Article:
By McLean Casey
When people in the twenty-first century think of musical theatre, they rarely think of God, Catholicism, or faith. Contrary to popular belief; religion, the story of Jesus, and the idea of God himself are extremely prevalent in contemporary musical theatre today, and particularly in “Sacred musicals” that adapt stories from the Bible.
Many “Sacred musicals” retell the story of Jesus Christ. Andrew Lloyd Webber’s Jesus Christ Superstar depicts Jesus in the later years of his ministry and up to his Crucifixion, and Stephen Schwartz’s Godspell depicts the whole of Jesus’ ministry: his baptism, his Sermon on the Mount, his many miracles, and, of course, his Crucifixion on the Cross.
Some of you might be thinking, is there a difference? They’re both musicals, they both walk through the life of Jesus, and they both end with him on the cross. Even so, there’s so much more.
In Jesus Christ Superstar, you are able to watch Jesus’s life from the perspective of Judas, who is depicted as a very close friend to Jesus who wanted the best for him. We get to see his conflict and his regret for betraying Jesus. As Catholics, we know that Judas took his one’s own life because He could not forgive himself for betraying Jesus.
On the other hand, in Godspell, Jesus and Judas’ relationship is completely different. At the start of the show, they are friends and joyful proclaimers of each other, but the relationship morphs into one of conflict and difference until Judas does what is written in the bible.
Those musicals are not the only Sacred musicals that exist, however. Many others tell other Biblical stories in more contemporary and accessible ways.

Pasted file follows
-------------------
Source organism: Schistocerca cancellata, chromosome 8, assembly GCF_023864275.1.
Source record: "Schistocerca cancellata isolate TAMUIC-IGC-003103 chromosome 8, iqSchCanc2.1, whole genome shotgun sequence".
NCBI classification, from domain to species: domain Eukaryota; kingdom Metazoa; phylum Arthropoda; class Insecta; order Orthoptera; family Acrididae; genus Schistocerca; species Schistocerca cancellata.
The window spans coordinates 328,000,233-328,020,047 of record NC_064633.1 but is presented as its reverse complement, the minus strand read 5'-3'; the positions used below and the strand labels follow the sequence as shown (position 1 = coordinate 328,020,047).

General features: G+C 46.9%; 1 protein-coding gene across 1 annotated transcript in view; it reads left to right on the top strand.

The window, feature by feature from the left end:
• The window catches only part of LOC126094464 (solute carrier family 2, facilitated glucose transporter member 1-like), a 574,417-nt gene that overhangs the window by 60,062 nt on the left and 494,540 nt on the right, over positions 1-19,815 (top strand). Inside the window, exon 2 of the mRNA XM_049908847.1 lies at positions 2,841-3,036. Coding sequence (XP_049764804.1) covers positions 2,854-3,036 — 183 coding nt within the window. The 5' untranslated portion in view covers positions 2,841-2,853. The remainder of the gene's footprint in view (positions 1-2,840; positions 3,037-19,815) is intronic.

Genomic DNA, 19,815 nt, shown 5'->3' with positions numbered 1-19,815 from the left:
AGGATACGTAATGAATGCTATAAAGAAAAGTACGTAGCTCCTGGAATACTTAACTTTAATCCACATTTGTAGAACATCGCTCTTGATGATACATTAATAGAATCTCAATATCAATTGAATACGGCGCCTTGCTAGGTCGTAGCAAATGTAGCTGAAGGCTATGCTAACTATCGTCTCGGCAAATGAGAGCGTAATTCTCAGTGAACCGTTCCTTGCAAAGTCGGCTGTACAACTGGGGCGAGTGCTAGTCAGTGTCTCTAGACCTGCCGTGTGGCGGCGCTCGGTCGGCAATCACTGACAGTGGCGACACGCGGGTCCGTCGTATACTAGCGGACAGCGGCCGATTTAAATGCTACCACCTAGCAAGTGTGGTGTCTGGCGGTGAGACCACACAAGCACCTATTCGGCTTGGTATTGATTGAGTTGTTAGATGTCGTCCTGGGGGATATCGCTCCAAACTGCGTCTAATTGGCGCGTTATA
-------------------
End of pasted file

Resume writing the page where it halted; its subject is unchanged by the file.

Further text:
My personal favorite never made it to Broadway, Stephen Schwartz’s Children of Eden. Its first act depicts the story of Adam and Eve, Cain, and Abel, and its second act depicts the story of Noah’s Ark. This musical is different from the Bible stories it depicts because it develops a side of God that we don’t normally think about.
In the first act, because Eve eats the apple, Adam must choose between staying in the Garden with Father and leaving it to be with his wife. He chooses the latter. In Act 2, Noah and his family prepare for the great flood about which Father warned them. Noah’s youngest son is supposed to choose a wife from the noble race of Seth, but he marries a servant girl from the tainted race of Cain, angering Father.
Toward the end of the show, Noah and Father sing “The Hardest Part of Love” together. The song expresses the sentiment that, for a parent, the hardest part of love is allowing their children to begin to make their own choices.
I love this depiction of God because, even amidst his vengeful depictions in the Old Testament, God will always love the human race and will always guide us from a distance, like our parents do when we go to college or move out of our childhood homes.